Wednesday, March 18, 2015

Trying to kill the mathematical proof

SciAm writer John Horgan still defends his 1993 article on the Death of Proof:
“For millennia, mathematicians have measured progress in terms of what they could demonstrate through proofs — that is, a series of logical steps leading from a set of axioms to an irrefutable conclusion. Now the doubts riddling modern human thought have finally infected mathematics. Mathematicians may at last be forced to accept what many scientists and philosophers already have admitted: their assertions are, at best, only provisionally true, true until proved false.”

I cited Thurston as a major force driving this trend, noting that when talking about proofs Thurston “sounds less like a disciple of Plato than of Thomas S. Kuhn, the philosopher who argued in his 1962 book, The Structure of Scientific Revolutions, that scientific theories are accepted for social reasons rather than because they are in any objective sense ‘true.’” I continued:

“‘That mathematics reduces in principle to formal proofs is a shaky idea’ peculiar to this century, Thurston asserts. ‘In practice, mathematicians prove theorems in a social context,’ he says. ‘It is a socially conditioned body of knowledge and techniques.’ The logician Kurt Godel demonstrated more than 60 years ago through his incompleteness theorem that ‘it is impossible to codify mathematics,’ Thurston notes. Any set of axioms yields statements that are self-evidently true but cannot be demonstrated with those axioms. Bertrand Russell pointed out even earlier that set theory, which is the basis of much of mathematics, is rife with logical contradictions related to the problem of self-reference… ‘Set theory is based on polite lies, things we agree on even though we know they’re not true,’ Thurston says. ‘In some ways, the foundation of mathematics has an air of unreality.’”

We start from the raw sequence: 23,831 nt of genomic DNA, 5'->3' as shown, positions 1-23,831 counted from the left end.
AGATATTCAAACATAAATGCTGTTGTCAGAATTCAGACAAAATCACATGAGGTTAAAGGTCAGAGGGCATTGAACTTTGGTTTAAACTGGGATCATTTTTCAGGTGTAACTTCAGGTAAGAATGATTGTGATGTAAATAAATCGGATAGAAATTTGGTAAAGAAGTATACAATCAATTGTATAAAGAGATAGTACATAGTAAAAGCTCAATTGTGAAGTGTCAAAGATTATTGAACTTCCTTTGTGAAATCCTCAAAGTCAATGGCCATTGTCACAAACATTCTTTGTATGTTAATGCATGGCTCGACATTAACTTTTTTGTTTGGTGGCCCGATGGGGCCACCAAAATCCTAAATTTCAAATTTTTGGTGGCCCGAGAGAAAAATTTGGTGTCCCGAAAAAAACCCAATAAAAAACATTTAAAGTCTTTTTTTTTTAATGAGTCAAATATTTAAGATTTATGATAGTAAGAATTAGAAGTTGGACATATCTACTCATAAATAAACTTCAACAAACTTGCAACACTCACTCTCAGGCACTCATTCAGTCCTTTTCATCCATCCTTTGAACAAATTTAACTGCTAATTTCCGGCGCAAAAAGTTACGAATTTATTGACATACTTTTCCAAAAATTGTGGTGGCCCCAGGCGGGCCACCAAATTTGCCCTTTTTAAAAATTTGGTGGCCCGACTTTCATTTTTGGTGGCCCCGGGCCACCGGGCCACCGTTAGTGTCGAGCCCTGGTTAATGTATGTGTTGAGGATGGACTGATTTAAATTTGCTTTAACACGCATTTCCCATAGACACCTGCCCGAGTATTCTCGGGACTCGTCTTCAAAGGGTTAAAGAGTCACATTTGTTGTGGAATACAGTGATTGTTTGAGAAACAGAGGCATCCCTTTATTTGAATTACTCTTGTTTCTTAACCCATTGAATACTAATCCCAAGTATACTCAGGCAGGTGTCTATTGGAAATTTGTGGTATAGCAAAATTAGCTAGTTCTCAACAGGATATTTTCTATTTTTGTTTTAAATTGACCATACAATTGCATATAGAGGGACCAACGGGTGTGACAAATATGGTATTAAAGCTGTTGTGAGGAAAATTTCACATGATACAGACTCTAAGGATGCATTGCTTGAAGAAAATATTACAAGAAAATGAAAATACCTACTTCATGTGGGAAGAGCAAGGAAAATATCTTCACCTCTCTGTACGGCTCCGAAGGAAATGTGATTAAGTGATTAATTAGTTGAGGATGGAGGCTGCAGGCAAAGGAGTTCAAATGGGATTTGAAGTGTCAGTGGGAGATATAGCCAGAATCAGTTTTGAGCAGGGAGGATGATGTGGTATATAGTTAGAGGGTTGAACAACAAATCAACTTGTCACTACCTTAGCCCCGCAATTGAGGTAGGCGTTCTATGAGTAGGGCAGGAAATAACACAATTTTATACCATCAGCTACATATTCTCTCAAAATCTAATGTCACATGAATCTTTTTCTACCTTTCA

After the article came out, the backlash—in the form of letters charging me with sensationalism – was as intense as anything I’ve encountered in my career.
For your typical naive reader, this just confirms a modern nihilism, as expressed by this comment:
If it is impossible to codify mathematics, and it is possible to state mathematical ideas that are true, but cannot be proven true, then the same applies to every field. Thus, the mere fact that you cannot prove some idea axiomatically proves nothing. People often demand proofs of that sort for moral or philosophical notions, like, say, the existence of God, but the whole exercise is empty. Thanks, Kurt.
Horgan deserved the criticism, and so did Thurston. It is not true that Godel proved that it is impossible to codify mathematics. It would be more accurate to say the opposite.